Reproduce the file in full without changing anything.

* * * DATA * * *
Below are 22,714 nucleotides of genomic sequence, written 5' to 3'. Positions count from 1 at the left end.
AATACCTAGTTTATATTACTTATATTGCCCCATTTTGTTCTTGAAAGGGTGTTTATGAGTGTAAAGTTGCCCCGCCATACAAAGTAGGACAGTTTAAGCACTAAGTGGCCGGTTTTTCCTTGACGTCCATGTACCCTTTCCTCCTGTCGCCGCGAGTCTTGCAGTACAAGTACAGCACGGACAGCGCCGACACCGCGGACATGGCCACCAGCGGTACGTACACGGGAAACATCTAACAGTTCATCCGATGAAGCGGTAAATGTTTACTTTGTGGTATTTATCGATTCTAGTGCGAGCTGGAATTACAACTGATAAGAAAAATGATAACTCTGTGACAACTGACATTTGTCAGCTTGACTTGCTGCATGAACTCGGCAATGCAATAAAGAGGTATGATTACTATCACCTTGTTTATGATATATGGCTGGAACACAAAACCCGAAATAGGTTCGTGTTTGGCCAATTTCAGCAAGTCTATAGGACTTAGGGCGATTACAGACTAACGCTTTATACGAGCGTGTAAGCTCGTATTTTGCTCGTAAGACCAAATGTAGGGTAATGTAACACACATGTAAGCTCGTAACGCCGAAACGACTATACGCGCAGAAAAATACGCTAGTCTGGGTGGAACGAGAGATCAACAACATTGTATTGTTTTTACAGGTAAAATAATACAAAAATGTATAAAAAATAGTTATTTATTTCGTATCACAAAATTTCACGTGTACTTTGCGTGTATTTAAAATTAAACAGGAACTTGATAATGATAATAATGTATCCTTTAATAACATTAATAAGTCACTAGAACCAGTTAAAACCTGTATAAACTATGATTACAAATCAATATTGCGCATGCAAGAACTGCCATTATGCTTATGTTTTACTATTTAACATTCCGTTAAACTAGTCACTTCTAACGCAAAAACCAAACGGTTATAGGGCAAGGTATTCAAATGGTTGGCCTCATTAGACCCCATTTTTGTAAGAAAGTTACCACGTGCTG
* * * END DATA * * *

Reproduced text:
Below are 22,714 nucleotides of genomic sequence, written 5' to 3'. Positions count from 1 at the left end.
AATACCTAGTTTATATTACTTATATTGCCCCATTTTGTTCTTGAAAGGGTGTTTATGAGTGTAAAGTTGCCCCGCCATACAAAGTAGGACAGTTTAAGCACTAAGTGGCCGGTTTTTCCTTGACGTCCATGTACCCTTTCCTCCTGTCGCCGCGAGTCTTGCAGTACAAGTACAGCACGGACAGCGCCGACACCGCGGACATGGCCACCAGCGGTACGTACACGGGAAACATCTAACAGTTCATCCGATGAAGCGGTAAATGTTTACTTTGTGGTATTTATCGATTCTAGTGCGAGCTGGAATTACAACTGATAAGAAAAATGATAACTCTGTGACAACTGACATTTGTCAGCTTGACTTGCTGCATGAACTCGGCAATGCAATAAAGAGGTATGATTACTATCACCTTGTTTATGATATATGGCTGGAACACAAAACCCGAAATAGGTTCGTGTTTGGCCAATTTCAGCAAGTCTATAGGACTTAGGGCGATTACAGACTAACGCTTTATACGAGCGTGTAAGCTCGTATTTTGCTCGTAAGACCAAATGTAGGGTAATGTAACACACATGTAAGCTCGTAACGCCGAAACGACTATACGCGCAGAAAAATACGCTAGTCTGGGTGGAACGAGAGATCAACAACATTGTATTGTTTTTACAGGTAAAATAATACAAAAATGTATAAAAAATAGTTATTTATTTCGTATCACAAAATTTCACGTGTACTTTGCGTGTATTTAAAATTAAACAGGAACTTGATAATGATAATAATGTATCCTTTAATAACATTAATAAGTCACTAGAACCAGTTAAAACCTGTATAAACTATGATTACAAATCAATATTGCGCATGCAAGAACTGCCATTATGCTTATGTTTTACTATTTAACATTCCGTTAAACTAGTCACTTCTAACGCAAAAACCAAACGGTTATAGGGCAAGGTATTCAAATGGTTGGCCTCATTAGACCCCATTTTTGTAAGAAAGTTACCACGTGCTG